Aldi has released a new wave of price reductions in response to competition from Morrisons.
The German discounter has a policy of maintaining a ‘price advantage of up to 38% against’ Morrisons, which recently lowered its own prices as part of the Morrisons Price Crunch Initiative. The latest reductions will be advertised as part of a new nationwide campaign, intended to discredit Morrisons’ own and draw customers back to Aldi.
“Our competitors continue to claim that they are closing the price gap,” said Aldi CEO Matthew Barnes. “We think it is important to make it clear to shoppers that any challenge to our price leadership position will not succeed.”
In recent years Aldi and fellow discounter Lidl have consistently eroded the market share held by their rivals. By offering huge discounts they have catalysed the ongoing ‘price war’ that has seen supermarkets trying as hard as they can to offer the lowest costs in the industry.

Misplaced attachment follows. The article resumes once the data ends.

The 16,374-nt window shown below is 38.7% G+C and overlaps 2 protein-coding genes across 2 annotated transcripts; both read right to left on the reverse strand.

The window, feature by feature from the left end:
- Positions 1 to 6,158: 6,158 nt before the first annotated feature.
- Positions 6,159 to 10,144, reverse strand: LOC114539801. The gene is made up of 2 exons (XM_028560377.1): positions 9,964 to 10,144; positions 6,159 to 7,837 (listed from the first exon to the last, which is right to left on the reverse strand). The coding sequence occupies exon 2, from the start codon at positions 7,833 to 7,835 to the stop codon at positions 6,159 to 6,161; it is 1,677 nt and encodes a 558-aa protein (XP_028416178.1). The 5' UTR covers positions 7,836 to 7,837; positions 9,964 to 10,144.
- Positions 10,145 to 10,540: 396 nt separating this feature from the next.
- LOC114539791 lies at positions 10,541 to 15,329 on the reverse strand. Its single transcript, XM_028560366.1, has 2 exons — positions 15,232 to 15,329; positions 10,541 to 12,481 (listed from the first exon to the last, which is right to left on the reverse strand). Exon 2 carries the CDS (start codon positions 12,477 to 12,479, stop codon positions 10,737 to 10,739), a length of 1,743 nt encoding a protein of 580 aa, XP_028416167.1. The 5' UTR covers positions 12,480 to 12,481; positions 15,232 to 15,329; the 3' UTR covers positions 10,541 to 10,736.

“While other retailers talk up price cuts and infuriate shoppers with misleading price-match schemes, we keep it simple with a consistent promise: whenever you visit Aldi, you’re paying the lowest prices in Britain,” Barnes continued.
According to Kantar Worldpanel, in the 12 weeks to 3 January 2016 Aldi had a 38% advantage over Morrisons in “average pack price per supermarket”. Against Tesco it enjoyed a 39%, 33% against Asda, and a gap 84% against Waitrose, which sits on the other end of the price spectrum.
As Aldi continues to discount items, Barnes drew attention to the ongoing investigation into supermarket-supplier relations, insisting that “it’s Aldi that’s funding these cuts, not our suppliers. Our model is to agree secure, long-term contracts with suppliers to ensure they are paid a fair price and have certainty.”
The chain plans to open over 80 new supermarkets in Britain in 2016, taking its overall store portfolio to over 700.